For these companies who wish to move up the value-chain, communicating the quality of their products or the uniqueness of their services is a much more difficult task than advertising low price.  Marketing messages become much more complicated.   As a result the language must be clearer because the message is more complicated.  Also, bear in mind, image and brand are now involved.  A poor company image or brand will not convey higher quality nor will it secure a higher price no matter how good the product or service may be.

Your company, no matter what the product or industry, must demonstrate that it is capable of clear communication, can ensure quality merchandise, consistent on-time delivery, and all the other ingredients necessary for a reliable long-term relationship.

In addition your company must highlight the key elements and capabilities which separate it from the competition – at least enough to warrant a slightly higher price or motivate someone to choose your company over another.

Manage Value, not Price.

Customer Value Management (CVM) is managing each customer relationship with the goal of achieving maximum lifetime profit from the entire customer base. Customer value management enables companies to take full advantage of customer loyalty by increasing retention, reducing risk, and spreading acquisition costs over a longer and more profitable period.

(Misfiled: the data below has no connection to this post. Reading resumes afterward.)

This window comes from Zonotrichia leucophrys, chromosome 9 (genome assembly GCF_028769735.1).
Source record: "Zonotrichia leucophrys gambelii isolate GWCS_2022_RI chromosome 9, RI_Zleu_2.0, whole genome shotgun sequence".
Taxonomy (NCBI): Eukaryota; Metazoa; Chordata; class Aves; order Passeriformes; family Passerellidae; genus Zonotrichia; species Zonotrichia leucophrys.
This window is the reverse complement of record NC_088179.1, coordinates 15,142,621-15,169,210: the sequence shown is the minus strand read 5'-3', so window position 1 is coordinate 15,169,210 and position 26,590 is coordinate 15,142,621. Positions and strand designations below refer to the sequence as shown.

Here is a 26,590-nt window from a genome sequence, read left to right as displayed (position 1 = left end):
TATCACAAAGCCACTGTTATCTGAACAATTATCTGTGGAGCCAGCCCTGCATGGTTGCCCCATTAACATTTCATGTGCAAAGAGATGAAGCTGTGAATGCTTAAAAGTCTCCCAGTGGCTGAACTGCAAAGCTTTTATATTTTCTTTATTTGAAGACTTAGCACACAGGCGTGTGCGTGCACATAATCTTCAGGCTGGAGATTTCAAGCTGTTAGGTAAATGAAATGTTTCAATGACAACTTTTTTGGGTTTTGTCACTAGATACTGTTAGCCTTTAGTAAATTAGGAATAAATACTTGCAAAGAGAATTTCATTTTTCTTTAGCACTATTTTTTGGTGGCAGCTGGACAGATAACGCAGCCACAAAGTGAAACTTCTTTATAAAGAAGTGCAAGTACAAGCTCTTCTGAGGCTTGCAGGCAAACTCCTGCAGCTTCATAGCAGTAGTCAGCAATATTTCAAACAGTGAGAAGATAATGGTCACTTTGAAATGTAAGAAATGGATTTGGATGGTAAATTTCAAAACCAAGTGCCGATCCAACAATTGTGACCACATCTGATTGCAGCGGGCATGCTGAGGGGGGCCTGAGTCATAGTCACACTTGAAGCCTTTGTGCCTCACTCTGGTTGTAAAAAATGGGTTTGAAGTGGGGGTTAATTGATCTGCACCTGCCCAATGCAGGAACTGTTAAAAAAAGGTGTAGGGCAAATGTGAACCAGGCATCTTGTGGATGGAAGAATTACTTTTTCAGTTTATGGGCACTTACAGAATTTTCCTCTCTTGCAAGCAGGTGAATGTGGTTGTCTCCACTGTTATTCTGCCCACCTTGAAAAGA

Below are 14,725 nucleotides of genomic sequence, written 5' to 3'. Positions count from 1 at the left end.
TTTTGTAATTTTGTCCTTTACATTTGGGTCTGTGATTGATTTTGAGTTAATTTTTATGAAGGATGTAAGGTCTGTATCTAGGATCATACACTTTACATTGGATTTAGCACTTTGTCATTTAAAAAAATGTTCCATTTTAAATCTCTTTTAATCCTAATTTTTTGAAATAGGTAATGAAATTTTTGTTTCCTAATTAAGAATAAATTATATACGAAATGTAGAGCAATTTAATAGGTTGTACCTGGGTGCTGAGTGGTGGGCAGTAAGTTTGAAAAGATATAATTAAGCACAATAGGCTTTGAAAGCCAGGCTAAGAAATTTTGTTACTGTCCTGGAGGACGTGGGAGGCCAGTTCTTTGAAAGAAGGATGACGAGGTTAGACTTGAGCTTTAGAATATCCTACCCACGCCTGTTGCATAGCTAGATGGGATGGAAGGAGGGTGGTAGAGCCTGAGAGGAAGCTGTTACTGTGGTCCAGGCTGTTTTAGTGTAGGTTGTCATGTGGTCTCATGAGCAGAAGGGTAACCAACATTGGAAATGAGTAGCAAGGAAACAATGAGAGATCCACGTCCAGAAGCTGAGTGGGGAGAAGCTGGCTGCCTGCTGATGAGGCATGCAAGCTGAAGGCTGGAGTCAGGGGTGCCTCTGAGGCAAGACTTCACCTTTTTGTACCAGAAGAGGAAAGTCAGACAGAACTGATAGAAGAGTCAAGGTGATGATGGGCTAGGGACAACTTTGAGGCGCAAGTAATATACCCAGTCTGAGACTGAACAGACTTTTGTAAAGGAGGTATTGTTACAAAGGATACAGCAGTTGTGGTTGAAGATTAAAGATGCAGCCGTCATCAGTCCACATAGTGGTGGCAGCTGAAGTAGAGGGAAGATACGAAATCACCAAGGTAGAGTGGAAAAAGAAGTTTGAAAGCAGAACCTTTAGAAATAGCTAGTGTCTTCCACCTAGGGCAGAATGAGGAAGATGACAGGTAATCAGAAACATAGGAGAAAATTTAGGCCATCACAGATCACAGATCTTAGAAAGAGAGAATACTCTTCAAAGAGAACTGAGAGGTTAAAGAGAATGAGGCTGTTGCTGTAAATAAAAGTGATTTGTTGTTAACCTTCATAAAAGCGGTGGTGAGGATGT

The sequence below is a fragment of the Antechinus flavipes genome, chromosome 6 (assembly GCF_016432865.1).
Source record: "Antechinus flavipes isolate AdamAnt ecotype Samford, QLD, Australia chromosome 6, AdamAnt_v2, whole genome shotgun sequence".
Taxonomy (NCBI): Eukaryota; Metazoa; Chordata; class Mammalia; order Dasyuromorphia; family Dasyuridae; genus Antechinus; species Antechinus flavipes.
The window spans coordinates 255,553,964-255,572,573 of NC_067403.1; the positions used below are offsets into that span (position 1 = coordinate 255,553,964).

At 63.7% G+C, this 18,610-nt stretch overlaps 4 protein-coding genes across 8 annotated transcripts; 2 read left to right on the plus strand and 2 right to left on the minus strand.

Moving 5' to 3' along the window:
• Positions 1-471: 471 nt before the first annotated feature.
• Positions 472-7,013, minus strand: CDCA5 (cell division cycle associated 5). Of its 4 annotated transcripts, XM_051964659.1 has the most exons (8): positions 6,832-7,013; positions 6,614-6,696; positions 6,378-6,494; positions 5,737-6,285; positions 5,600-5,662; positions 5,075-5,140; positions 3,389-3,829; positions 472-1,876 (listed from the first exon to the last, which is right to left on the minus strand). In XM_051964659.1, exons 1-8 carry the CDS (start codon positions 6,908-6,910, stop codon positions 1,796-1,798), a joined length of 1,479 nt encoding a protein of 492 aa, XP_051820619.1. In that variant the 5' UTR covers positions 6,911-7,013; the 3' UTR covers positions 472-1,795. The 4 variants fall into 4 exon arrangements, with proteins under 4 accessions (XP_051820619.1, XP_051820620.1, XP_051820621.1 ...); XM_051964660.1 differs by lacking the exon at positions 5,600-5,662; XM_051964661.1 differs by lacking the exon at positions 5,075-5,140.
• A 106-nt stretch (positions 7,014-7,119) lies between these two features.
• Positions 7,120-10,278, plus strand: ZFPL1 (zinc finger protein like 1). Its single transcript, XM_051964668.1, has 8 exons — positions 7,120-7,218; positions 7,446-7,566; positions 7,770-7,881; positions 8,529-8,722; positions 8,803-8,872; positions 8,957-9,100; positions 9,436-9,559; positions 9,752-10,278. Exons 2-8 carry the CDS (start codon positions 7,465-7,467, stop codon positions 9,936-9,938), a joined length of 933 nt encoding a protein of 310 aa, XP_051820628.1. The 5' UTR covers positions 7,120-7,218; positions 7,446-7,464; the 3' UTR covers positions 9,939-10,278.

Although customer value management seeks to increase the aggregate value of the customer base, this is accomplished customer by customer.  Not every individual customer will be profitable, but each must be managed to maximize overall profit.

CVM shifts the focus from managing products or marketing campaigns to managing the profitability of each individual customer over the entire life of the relationship.

Making this shift requires developing the one-to-one marketing capabilities to do it.  Companies that do so can expect increased profits, not only in the short term, but right on into the future.

Some typical myths in Value Creation

The customer is looking for satisfaction. Highest value is achieved when the customer is fully satisfied with their purchase.

More is often considered value

“Buy one get one free” offers, often leading to an instant sales push. However there is a risk the customer may feel that they had been over-paying for the product all along and they now view the product as over-priced. As a result they may switch to a different product at the same price.

Price is value

Numerous businesses recognise lower prices as offering more value. However, lower priced products frequently end up second best to a higher priced product with similar features. Apple products as a very good example.

More Features or add-ons are value

Businesses bundle a product or service with extra features thereby offering a higher value.

Value creation is central, but it must integrate customer satisfaction at all levels. This will improve customer retention levels, and it is far more cost effective to service and retain existing customers compared with the cost of acquiring new customers which is generally much higher.